… as fears of politicisation of health products grows
The Community Working Group on Health (CWGH) has commended government for
making blood and blood products free in public health institutions beginning next month, but expressed concern over the unclear funding mechanism for the drive.
By Michael Gwarisa
CWGH executive director Itai Rusike said the high cost of blood has been one of the major barriers that prevented ordinary Zimbabweans from accessing and enjoying their health entitlements and rights as enshrined in the country’s Constitution which stipulates that health is a right.
He however said government should come clear as to how they intend to fund the free blood subsidy.
“However, notwithstanding the good intentions, the public would however like to know how the government – already saddled by external debt and a collapsing national economy – will fund the subsidy on blood? Where is the money coming from?
“Will the money come from national fiscus, AIDS Levy, Health Levy or Health Development Fund? Is
the subsidy funded by external partners? For how long? And how sustainable is the free blood
He added that without answers to the above queries, CWGH remains concerned about the feasibility and
sustainability of this very nobble initiative because such a pronouncement has to be backed with a
strong financial purse.
“What measures has the government put in place to make sure blood will always be available given that it has been always in short supply even when being sold? Making a pronouncement without explaining the modalities is not enough.”
He added it was critical for the Ministry of Health and Child Care (MoHCC) to come out clean and explain the source of funding and the sustainability of this noble initiative for the sake of transparency, accountability and good governance.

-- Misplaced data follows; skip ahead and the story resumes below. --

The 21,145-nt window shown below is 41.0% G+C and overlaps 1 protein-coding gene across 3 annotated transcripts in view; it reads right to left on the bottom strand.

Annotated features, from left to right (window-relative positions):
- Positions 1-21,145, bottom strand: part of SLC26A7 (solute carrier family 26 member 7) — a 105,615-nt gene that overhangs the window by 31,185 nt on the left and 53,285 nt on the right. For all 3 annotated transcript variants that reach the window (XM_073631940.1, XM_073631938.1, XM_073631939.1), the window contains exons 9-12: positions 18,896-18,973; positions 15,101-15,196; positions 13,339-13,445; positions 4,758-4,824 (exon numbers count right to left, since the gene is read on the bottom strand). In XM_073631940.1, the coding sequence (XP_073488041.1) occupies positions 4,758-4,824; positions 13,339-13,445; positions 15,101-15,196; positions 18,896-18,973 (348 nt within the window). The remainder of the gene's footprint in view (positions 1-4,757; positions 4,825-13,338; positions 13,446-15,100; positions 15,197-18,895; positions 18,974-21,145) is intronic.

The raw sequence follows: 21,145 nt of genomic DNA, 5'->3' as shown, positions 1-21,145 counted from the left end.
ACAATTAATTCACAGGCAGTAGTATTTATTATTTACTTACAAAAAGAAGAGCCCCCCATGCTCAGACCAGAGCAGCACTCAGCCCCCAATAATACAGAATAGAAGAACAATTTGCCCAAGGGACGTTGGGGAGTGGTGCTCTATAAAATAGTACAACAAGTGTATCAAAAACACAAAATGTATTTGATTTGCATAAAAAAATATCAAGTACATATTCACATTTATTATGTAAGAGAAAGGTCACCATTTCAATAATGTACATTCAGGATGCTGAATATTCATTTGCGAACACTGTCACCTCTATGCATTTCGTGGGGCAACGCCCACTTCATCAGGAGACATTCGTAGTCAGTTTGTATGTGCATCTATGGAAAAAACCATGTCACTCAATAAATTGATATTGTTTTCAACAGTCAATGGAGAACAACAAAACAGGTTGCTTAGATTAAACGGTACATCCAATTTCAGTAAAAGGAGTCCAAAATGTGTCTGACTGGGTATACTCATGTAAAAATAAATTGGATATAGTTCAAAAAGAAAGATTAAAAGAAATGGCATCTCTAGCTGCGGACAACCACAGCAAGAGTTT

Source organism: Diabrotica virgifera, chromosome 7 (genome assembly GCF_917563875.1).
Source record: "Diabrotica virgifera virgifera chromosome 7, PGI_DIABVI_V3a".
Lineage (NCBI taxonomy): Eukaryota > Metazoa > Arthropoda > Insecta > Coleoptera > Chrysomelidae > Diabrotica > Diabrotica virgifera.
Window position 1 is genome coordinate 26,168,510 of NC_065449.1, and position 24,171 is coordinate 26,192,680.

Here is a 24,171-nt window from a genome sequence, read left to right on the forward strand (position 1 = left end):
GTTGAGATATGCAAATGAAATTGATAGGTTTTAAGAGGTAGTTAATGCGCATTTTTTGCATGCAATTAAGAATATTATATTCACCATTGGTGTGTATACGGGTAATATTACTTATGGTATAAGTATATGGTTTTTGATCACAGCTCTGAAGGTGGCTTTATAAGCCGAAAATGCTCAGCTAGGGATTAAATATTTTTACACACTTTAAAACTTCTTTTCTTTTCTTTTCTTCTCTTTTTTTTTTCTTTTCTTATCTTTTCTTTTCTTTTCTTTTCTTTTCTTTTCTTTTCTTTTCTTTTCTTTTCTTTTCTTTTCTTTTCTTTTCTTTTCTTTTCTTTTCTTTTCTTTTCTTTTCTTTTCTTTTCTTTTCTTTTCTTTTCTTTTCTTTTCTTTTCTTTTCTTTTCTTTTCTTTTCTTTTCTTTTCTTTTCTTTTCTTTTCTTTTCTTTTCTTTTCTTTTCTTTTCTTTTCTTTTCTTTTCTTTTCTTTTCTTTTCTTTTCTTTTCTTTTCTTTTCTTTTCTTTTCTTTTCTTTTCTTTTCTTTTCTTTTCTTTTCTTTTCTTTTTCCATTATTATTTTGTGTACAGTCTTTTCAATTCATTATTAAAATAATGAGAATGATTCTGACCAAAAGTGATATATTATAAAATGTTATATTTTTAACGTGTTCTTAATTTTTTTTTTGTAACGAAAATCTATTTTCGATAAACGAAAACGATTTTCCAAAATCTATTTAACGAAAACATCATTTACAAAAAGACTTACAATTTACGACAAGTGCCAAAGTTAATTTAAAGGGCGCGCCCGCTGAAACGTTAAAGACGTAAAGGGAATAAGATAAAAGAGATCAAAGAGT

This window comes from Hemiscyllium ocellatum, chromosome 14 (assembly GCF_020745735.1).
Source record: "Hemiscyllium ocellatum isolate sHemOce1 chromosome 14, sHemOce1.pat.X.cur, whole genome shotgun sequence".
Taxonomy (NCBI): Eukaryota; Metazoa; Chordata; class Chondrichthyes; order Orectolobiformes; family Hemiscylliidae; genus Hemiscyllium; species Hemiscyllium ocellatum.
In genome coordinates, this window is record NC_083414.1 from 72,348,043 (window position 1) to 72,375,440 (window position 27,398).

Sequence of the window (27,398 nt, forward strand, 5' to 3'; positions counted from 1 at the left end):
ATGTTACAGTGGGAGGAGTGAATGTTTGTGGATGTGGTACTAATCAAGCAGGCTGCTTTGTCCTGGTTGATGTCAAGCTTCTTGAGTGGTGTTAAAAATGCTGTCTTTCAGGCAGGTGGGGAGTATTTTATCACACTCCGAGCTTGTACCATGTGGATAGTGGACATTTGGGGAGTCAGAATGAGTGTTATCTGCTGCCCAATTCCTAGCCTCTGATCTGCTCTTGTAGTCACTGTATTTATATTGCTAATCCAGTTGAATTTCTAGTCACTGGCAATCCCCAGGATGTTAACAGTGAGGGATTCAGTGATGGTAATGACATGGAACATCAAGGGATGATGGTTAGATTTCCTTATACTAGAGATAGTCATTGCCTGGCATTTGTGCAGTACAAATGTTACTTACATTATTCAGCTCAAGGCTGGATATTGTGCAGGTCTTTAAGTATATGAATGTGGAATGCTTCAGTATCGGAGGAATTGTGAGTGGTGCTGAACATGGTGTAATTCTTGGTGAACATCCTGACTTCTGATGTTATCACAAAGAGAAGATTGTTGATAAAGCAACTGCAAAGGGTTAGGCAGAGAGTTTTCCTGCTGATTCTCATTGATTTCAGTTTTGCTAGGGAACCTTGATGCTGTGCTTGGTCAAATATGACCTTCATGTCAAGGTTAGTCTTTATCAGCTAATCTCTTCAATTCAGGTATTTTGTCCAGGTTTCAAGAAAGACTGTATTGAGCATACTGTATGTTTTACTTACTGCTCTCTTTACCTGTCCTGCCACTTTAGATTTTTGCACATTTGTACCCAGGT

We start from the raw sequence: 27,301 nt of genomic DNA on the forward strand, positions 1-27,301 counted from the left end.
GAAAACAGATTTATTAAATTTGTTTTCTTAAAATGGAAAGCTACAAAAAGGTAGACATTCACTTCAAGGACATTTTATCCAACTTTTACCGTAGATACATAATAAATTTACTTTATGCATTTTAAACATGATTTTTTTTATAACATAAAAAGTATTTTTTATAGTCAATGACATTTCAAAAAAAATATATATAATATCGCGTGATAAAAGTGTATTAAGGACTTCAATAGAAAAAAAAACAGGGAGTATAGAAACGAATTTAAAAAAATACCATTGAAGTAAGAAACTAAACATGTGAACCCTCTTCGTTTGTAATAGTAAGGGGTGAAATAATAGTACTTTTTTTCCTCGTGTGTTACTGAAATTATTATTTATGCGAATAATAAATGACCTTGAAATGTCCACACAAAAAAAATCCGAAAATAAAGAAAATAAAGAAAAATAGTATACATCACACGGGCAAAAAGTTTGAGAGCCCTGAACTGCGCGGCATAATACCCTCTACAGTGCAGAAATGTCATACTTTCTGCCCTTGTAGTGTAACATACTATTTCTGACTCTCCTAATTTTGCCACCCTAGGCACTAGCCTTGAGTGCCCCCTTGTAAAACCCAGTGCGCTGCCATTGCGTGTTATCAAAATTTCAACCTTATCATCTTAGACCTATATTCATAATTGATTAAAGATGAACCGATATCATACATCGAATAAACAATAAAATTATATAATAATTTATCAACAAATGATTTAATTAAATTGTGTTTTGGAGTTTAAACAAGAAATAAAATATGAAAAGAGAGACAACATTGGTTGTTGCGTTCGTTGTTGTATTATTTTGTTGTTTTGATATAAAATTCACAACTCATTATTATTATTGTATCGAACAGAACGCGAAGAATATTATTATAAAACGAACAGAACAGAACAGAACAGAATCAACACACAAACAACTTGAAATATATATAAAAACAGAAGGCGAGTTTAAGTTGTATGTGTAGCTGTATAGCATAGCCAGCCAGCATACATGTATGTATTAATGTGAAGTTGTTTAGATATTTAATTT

“In 1980 free health care was introduced for those on low incomes (below $Z$150, then worth US$220). The policy position on user fees has been that those who can afford to pay for services should do so but implementation of the principle has been mixed.”
Meanwhile, the policy of free public sector care at rural clinics is still in force, although most mission and local authority clinics do not follow it hence this has been mainly funded by development partners through the Results-Based Financing (RBF) funded by the World Bank and the Health Development Fund (HDF) a basket fund by multiple donors such as DFID, EU, Swedish Government and the Norwegian Government.
However, in some health institutions mothers continue to be detained after delivery and Child Birth Records being withheld at public health institutions after failing to pay fees.
“It is against this background that CWGH demands that government explains fully the source of funding and the modalities to avoid the pitfalls of the “user fee policy” which has not been fully embraced and implemented for the benefit of the vulnerable groups it is supposed to serve.
“We need a separate budget line allocation from the national health budget to fund the free blood
policy to public health institutions!!!”
He however said the move to make blood free would lessen financial strain on patients and preventing avoidable deaths that have been occurring in the country as patients failed to access blood because of its high cost.
“The government’s subsidy on blood therefore comes as relief considering the high number of people that are dying in public hospitals after failing to buy blood while families have been disposing priced possessions for a song to save the lives of their loved ones.
“It is commendable that government has since last year been gradually reducing the cost of blood to
ensure that it is within the reach of the ordinary person from $150 a pint in 2016 to the current $50
a pint, with the ultimate aim of making it totally free by next month.”
He added that the free blood initiative was a welcome move as it shows the government’s political will and total
commitment to Universal Health Coverage (UHC), which entails all people and communities accessing health care without financial hardships.